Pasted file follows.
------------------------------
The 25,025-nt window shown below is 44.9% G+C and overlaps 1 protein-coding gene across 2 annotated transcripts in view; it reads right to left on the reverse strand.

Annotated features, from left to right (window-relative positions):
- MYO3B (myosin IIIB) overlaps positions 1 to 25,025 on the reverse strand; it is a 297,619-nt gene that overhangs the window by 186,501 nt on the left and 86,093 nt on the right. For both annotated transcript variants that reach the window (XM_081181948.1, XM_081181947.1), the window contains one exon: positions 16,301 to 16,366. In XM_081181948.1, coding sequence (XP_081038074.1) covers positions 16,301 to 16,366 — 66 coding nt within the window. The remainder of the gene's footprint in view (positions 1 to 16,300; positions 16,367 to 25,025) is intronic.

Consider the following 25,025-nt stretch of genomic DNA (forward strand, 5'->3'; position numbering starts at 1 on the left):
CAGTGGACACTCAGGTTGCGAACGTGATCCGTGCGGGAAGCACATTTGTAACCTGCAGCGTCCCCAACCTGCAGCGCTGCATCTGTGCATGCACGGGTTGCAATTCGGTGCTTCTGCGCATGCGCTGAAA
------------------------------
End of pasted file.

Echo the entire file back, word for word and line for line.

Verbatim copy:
The 25,025-nt window shown below is 44.9% G+C and overlaps 1 protein-coding gene across 2 annotated transcripts in view; it reads right to left on the reverse strand.

Annotated features, from left to right (window-relative positions):
- MYO3B (myosin IIIB) overlaps positions 1 to 25,025 on the reverse strand; it is a 297,619-nt gene that overhangs the window by 186,501 nt on the left and 86,093 nt on the right. For both annotated transcript variants that reach the window (XM_081181948.1, XM_081181947.1), the window contains one exon: positions 16,301 to 16,366. In XM_081181948.1, coding sequence (XP_081038074.1) covers positions 16,301 to 16,366 — 66 coding nt within the window. The remainder of the gene's footprint in view (positions 1 to 16,300; positions 16,367 to 25,025) is intronic.

Consider the following 25,025-nt stretch of genomic DNA (forward strand, 5'->3'; position numbering starts at 1 on the left):
CAGTGGACACTCAGGTTGCGAACGTGATCCGTGCGGGAAGCACATTTGTAACCTGCAGCGTCCCCAACCTGCAGCGCTGCATCTGTGCATGCACGGGTTGCAATTCGGTGCTTCTGCGCATGCGCTGAAA